The county could get $9 million to $10 million by refinancing some debt, Starr said.
By refinancing repayment of $24 million in loans from the Maryland Water Quality Finance Administration through zero-coupon bonds, the county could generate $4.6 million, Starr said.
State permission would be needed, he said.
The county could come up with another $4.7 million by refinancing other debt, Starr said.
One plan presented by the firm included restructuring debt, raising rates 5 percent every year and limiting operations costs to 3 percent annual growth.
That would only delay much of the debt for 20 years, Starr said.
"You're putting the pain on your children" with that option, Starr said in an interview after his presentation.
That time could give county officials time to come up with other options, county staff said.
Commissioners President Gregory I. Snook said the firm presented a lot of worst-case scenarios because they didn't account for customer growth.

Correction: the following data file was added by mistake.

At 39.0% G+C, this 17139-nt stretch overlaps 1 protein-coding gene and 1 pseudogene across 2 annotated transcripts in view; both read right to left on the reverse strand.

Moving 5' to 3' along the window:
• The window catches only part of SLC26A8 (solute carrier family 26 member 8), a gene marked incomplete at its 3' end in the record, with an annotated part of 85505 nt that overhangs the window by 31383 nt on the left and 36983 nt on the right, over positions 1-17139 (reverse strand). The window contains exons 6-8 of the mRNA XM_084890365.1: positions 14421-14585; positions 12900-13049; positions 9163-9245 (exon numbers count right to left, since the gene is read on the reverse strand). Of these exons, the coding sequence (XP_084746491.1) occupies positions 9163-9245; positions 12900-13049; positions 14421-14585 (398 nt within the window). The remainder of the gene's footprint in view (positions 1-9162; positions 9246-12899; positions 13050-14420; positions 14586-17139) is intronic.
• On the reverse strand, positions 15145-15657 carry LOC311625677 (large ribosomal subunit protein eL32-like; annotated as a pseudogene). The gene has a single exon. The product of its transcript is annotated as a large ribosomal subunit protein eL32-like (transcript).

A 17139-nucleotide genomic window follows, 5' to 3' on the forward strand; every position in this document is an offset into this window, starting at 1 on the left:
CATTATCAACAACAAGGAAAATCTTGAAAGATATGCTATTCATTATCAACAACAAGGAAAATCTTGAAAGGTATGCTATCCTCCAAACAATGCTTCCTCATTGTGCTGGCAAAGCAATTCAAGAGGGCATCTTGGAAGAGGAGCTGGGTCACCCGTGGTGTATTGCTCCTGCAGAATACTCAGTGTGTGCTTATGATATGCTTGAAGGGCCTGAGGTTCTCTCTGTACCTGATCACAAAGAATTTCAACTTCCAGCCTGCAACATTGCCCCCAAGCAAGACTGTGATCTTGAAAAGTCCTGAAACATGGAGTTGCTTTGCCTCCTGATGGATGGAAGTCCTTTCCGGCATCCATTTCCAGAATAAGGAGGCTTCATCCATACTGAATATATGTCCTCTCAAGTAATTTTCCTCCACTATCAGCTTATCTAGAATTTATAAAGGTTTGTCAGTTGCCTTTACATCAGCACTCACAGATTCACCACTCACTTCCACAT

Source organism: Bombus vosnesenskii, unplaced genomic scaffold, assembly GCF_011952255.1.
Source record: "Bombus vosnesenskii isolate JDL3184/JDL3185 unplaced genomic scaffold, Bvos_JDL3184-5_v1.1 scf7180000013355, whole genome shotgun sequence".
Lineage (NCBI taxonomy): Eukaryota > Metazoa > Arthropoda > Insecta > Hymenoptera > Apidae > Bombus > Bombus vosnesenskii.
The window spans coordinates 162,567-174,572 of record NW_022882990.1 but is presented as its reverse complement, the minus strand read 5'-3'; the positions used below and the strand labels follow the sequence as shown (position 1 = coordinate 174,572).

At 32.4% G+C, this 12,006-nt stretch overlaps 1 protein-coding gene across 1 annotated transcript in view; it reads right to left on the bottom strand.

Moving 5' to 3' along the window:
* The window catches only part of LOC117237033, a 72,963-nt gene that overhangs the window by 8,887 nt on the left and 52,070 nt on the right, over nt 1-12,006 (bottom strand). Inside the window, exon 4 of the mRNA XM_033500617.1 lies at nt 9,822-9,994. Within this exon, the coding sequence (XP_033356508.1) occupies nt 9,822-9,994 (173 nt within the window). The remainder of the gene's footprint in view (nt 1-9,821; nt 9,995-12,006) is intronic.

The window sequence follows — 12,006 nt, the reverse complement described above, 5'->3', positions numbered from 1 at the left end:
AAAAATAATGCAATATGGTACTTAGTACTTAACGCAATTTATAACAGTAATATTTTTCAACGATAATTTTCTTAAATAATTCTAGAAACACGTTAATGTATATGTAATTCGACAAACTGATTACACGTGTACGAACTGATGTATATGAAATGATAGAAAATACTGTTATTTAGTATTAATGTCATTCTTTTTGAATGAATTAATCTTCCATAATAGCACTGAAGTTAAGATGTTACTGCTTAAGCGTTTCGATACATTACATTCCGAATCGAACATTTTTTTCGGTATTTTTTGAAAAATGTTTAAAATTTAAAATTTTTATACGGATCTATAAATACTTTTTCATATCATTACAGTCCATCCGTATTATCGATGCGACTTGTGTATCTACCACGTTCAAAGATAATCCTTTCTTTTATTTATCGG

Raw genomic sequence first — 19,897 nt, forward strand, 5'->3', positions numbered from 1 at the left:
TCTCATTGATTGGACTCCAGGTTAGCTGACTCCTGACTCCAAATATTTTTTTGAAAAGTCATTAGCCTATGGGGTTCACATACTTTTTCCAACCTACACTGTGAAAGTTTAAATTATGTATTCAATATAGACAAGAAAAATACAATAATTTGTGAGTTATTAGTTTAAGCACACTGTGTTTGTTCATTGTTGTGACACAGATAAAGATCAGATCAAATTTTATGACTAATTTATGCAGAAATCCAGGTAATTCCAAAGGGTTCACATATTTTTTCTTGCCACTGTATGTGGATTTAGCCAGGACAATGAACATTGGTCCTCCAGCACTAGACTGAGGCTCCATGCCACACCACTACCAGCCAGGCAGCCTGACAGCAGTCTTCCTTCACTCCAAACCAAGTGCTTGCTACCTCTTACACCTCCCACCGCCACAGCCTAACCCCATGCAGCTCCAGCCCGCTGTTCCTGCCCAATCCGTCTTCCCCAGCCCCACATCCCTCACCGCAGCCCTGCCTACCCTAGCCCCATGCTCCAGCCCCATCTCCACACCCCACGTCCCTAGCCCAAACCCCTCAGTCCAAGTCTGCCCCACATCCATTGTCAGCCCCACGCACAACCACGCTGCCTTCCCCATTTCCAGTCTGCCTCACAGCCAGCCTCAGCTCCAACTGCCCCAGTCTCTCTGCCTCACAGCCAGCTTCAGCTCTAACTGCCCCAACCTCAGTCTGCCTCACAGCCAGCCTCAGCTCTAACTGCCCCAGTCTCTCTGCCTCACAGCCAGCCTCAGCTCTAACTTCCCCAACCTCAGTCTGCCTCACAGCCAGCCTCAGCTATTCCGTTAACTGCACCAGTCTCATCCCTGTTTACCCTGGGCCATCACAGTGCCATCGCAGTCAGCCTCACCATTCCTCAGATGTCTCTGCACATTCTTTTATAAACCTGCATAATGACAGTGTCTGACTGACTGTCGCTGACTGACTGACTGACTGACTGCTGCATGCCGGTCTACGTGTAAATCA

"I understand that there's a long-term solution. It just doesn't happen overnight. This group is dedicated to keeping costs as low as possible," Snook said.
The water and sewer department's debt service totals $90 million, including the $53 million principle, $35 million interest and other debt.
Because of tax laws, not all of the debt can be restructured, said Debra Bastian, the county's director of budget and finance.
The consultants are expected to come back to the commission with a final report and recommendations, said Greg Murray, water and sewer department director.
The numbers the firm presented Thursday were based on out-of-date figures and didn't account for about $300,000 in operations and maintenance savings, Bastian said.
Murray said any logical recommendations from the consulting firm would be presented to the public during a budget hearing on April 28 to see which the public finds most desirable.